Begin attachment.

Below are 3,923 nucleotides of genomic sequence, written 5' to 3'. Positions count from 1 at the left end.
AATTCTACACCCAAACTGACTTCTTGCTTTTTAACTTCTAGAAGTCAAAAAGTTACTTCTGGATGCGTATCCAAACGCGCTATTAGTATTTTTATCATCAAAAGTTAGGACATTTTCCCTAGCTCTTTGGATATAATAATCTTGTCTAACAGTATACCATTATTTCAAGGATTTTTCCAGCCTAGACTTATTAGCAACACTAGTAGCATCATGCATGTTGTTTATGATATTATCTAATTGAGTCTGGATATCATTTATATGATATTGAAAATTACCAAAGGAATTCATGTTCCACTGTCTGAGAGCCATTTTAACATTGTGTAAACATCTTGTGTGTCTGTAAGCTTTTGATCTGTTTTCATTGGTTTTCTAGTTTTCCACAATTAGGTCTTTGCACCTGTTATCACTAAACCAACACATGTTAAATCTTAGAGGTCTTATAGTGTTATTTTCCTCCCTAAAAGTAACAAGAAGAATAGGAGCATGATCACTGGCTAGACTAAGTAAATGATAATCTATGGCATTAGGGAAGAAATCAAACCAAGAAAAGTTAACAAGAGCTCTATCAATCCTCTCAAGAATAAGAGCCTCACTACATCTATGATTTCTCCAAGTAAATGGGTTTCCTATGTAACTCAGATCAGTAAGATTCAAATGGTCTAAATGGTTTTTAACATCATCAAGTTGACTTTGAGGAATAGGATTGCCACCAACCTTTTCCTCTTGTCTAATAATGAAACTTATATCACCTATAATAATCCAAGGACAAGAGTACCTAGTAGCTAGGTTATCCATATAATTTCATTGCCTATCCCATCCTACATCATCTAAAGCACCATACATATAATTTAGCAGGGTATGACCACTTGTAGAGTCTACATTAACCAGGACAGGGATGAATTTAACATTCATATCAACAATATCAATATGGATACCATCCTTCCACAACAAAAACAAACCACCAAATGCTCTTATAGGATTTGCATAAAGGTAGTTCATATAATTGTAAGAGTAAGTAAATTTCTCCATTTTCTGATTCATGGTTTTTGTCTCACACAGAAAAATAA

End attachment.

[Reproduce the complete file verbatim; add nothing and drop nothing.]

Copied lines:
Below are 3,923 nucleotides of genomic sequence, written 5' to 3'. Positions count from 1 at the left end.
AATTCTACACCCAAACTGACTTCTTGCTTTTTAACTTCTAGAAGTCAAAAAGTTACTTCTGGATGCGTATCCAAACGCGCTATTAGTATTTTTATCATCAAAAGTTAGGACATTTTCCCTAGCTCTTTGGATATAATAATCTTGTCTAACAGTATACCATTATTTCAAGGATTTTTCCAGCCTAGACTTATTAGCAACACTAGTAGCATCATGCATGTTGTTTATGATATTATCTAATTGAGTCTGGATATCATTTATATGATATTGAAAATTACCAAAGGAATTCATGTTCCACTGTCTGAGAGCCATTTTAACATTGTGTAAACATCTTGTGTGTCTGTAAGCTTTTGATCTGTTTTCATTGGTTTTCTAGTTTTCCACAATTAGGTCTTTGCACCTGTTATCACTAAACCAACACATGTTAAATCTTAGAGGTCTTATAGTGTTATTTTCCTCCCTAAAAGTAACAAGAAGAATAGGAGCATGATCACTGGCTAGACTAAGTAAATGATAATCTATGGCATTAGGGAAGAAATCAAACCAAGAAAAGTTAACAAGAGCTCTATCAATCCTCTCAAGAATAAGAGCCTCACTACATCTATGATTTCTCCAAGTAAATGGGTTTCCTATGTAACTCAGATCAGTAAGATTCAAATGGTCTAAATGGTTTTTAACATCATCAAGTTGACTTTGAGGAATAGGATTGCCACCAACCTTTTCCTCTTGTCTAATAATGAAACTTATATCACCTATAATAATCCAAGGACAAGAGTACCTAGTAGCTAGGTTATCCATATAATTTCATTGCCTATCCCATCCTACATCATCTAAAGCACCATACATATAATTTAGCAGGGTATGACCACTTGTAGAGTCTACATTAACCAGGACAGGGATGAATTTAACATTCATATCAACAATATCAATATGGATACCATCCTTCCACAACAAAAACAAACCACCAAATGCTCTTATAGGATTTGCATAAAGGTAGTTCATATAATTGTAAGAGTAAGTAAATTTCTCCATTTTCTGATTCATGGTTTTTGTCTCACACAGAAAAATAA